Fred Stanley Commentary photo.png

Photo courtesy of Loren Stanley

Loren Stanley and his family, with his father, Fred, and mother, Sylvia, at center.

My father’s name is Frederick A. Stanley. He was a fire chief. Not just any old fire chief, either. No, that never would have been good enough for him. For him, only the greatest fire chief most firemen in Rhode Island will ever have the privilege of knowing would do — so that was what he set out to become.

Over the course of his almost 52 years as a chief, although his accomplishments could fill a book, I am only talking about one small piece. This small piece, however, would affect him, and our family, for far longer than any of us ever dreamed.

Somewhere in the late ’70s, my father, while at a chiefs’ convention, witnessed a demonstration of the Hurst Tool, also known as “The Jaws of Life.” After years of having to cut, saw and pry people from accidents with spark-throwing gas-powered saws, crowbars and anything else handy, what he witnessed was nothing short of magic. A hydraulic tool that could literally pull, pry and cut a car apart in minutes — saving immeasurable amounts of time and risk when victims’ lives were on the line.

When he returned to Hope Valley, he immediately set out to obtain the very first set of “Jaws” that had ever entered the State of Rhode Island. He also set up a team of firefighters who would learn all about using this tool to both save lives and conduct demonstrations that other fire departments would attend, learn about its usefulness and themselves purchase to help save lives within their own communities.

Now jump to 1986 — a young girl in Foster, R.I., is driving on a snow-covered road during another famous Foster snowstorm. Unfortunately, she lost control of her vehicle and careened from the road down an embankment and into the woods, where she was critically injured and now helplessly trapped within her vehicle.

Foster Fire Department, now owners of a set of “Jaws,” arrived on the scene, and immediately deployed the tool to save her, efficiently extricating her from the mangled wreckage so the rescue could transport her to the hospital, thereby saving her life.

Now jump to 2001 — a young woman brings her sister out one night to hear a man sing at a restaurant in Wakefield. She meets the man and they spent the entire night talking — both of them magically and almost immediately realizing that this was it. They fell in love and, one year later to the day, were married.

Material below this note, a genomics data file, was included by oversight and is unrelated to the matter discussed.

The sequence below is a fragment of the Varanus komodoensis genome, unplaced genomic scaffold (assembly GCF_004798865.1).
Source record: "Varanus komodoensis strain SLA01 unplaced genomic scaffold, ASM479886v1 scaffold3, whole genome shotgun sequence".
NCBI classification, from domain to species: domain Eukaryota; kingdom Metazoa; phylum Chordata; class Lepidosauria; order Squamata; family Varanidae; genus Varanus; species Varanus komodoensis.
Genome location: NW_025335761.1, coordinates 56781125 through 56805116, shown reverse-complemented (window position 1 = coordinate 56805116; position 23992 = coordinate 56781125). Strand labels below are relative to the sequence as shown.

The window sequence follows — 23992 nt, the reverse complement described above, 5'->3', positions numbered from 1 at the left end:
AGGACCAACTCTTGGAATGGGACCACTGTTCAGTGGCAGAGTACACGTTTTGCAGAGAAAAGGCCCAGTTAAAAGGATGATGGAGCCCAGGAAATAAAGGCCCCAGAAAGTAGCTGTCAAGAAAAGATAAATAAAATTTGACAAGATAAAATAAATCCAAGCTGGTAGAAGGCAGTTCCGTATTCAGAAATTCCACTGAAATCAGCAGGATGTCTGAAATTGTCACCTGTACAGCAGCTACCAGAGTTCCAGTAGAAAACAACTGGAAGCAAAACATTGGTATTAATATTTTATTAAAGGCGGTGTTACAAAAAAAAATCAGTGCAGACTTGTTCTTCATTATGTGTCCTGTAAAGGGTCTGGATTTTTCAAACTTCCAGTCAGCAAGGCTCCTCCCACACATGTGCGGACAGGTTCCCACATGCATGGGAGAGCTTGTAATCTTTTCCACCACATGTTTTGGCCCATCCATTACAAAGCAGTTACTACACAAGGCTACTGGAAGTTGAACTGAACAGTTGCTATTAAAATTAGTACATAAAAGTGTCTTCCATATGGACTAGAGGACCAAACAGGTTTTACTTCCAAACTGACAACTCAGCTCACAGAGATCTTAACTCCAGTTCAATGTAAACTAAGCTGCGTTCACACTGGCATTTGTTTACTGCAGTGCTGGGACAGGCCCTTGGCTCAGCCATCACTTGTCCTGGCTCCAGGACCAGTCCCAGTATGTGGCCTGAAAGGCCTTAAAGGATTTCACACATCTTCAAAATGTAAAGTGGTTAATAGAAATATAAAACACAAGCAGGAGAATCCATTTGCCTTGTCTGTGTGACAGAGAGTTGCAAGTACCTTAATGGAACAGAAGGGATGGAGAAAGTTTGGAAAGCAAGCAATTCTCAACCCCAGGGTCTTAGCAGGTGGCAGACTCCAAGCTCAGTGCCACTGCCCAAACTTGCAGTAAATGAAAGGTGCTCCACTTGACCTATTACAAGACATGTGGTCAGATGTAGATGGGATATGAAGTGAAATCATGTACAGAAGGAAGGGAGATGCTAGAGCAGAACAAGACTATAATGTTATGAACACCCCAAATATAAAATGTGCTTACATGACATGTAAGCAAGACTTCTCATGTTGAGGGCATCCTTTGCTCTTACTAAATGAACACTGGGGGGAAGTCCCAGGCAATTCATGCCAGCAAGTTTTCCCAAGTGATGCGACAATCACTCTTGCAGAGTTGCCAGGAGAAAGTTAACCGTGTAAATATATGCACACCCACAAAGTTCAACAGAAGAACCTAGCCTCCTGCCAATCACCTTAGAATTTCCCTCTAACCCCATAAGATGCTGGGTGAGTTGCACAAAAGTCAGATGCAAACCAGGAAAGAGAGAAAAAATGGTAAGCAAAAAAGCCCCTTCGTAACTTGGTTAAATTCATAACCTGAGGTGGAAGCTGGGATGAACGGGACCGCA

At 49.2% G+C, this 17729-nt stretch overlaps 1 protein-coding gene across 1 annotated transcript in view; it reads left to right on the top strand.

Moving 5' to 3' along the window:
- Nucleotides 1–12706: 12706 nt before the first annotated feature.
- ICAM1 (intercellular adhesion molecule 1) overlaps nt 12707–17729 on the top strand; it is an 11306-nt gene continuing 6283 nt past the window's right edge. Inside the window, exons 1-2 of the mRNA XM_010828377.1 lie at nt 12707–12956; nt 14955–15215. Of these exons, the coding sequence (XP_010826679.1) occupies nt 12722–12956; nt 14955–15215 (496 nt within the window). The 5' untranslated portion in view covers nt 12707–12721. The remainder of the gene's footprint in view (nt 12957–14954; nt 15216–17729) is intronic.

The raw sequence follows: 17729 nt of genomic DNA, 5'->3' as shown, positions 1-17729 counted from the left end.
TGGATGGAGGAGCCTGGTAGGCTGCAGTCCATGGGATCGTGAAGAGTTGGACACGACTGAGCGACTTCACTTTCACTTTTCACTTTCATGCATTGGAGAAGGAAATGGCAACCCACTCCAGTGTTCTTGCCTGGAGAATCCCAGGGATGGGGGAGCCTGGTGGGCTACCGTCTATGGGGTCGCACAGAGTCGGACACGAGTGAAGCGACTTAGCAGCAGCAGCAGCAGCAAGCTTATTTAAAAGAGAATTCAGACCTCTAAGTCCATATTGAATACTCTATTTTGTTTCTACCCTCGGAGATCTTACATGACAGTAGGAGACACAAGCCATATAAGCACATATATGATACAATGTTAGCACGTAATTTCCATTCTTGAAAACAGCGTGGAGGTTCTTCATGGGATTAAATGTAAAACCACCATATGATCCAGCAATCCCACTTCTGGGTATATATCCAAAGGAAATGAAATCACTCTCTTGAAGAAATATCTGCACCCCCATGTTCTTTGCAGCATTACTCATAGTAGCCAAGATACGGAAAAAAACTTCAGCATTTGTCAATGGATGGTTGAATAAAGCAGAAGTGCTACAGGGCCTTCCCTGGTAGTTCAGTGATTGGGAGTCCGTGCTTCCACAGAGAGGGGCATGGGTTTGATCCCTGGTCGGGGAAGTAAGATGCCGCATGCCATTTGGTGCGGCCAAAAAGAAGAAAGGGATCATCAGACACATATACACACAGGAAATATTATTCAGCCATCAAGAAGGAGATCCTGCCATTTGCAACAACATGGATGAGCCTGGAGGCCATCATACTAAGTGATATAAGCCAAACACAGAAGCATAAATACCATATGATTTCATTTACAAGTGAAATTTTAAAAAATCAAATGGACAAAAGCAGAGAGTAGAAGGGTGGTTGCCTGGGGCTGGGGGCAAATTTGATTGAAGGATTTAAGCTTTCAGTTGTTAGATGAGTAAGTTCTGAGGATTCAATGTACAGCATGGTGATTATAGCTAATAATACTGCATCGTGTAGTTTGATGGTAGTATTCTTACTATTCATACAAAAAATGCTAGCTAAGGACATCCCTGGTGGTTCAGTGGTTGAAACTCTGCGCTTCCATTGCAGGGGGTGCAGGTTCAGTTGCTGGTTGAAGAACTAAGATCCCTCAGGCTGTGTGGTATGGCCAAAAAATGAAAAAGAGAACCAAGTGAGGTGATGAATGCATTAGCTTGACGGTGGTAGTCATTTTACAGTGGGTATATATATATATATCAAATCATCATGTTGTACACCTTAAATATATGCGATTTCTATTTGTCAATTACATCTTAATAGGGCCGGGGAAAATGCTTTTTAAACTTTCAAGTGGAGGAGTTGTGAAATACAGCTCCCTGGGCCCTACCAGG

Now jump to 2003 — a baby boy is born to two very proud and happy parents. He came into the world with little fanfare, but was nothing less than a miracle to his proud parents and grandparents.

A couple of years later, while having dinner with my parents and talking fire stuff, which was certainly nothing unusual for us, the Jaws of Life came up in our conversation and went to the fact that my father had brought the very first set of Jaws into Rhode Island and then conducted demonstrations and urged other departments to also obtain this tool, which then spread throughout the state.

During the conversation, my wife began describing a bad accident she had back in 1986 where she was almost killed and they had used the “Jaws” to save her life — SHE was the young girl from the winter car accident in Foster. We all realized she may very well have been saved (although indirectly) by the man sitting across from her at the dinner table, my father. And magically, our son’s name was Frederick Arthur Stanley II.

As firemen, we quite often affect people’s lives in ways we don’t even realize, and sometimes even our own. Incredibly, when you think about it, my father may very well have saved the lives of not only his daughter-in-law, but both of his grandsons, Frederick II and Norman R. Stanley, and probably several generations yet to come, without ever having realized what he was doing other than just trying to save lives with a tool he saw at a convention.

Would the Jaws have come to Rhode Island without my father? Probably. Would Foster Fire have had the Jaws in 1986 if my father hadn’t gotten them and advertised them as he did in the late ’70s? Perhaps. But I like to think, simply if you will, that because he bought them when he did and spread the word about them as tenaciously as he was known to do, he is the man that made it possible for me to meet and fall in love with the shining star of my life and the mother of my sons, and without his actions, my life would not be as incredibly blessed as it is today.

With all of the memorials my father’s name is on, his greatest memorial is a living one. It is my very family — my lovely wife, my incredible sons, and someday, God willing, maybe even grandchildren. As my father’s name and bloodline continues on through us, WE are his living, breathing and continuing memorial, made possible by a hydraulic tool he saw at a fire chief’s convention and bought to save lives.

And this is just one more reason why I am happy and so very proud to be able to say that Chief Frederick A. Stanley was not only a one-of-a-kind fire chief, but he was my father — and I will be indebted and grateful to him for as long as I live.

The writer is a resident of Hope Valley. His father, Fred, passed away in March.

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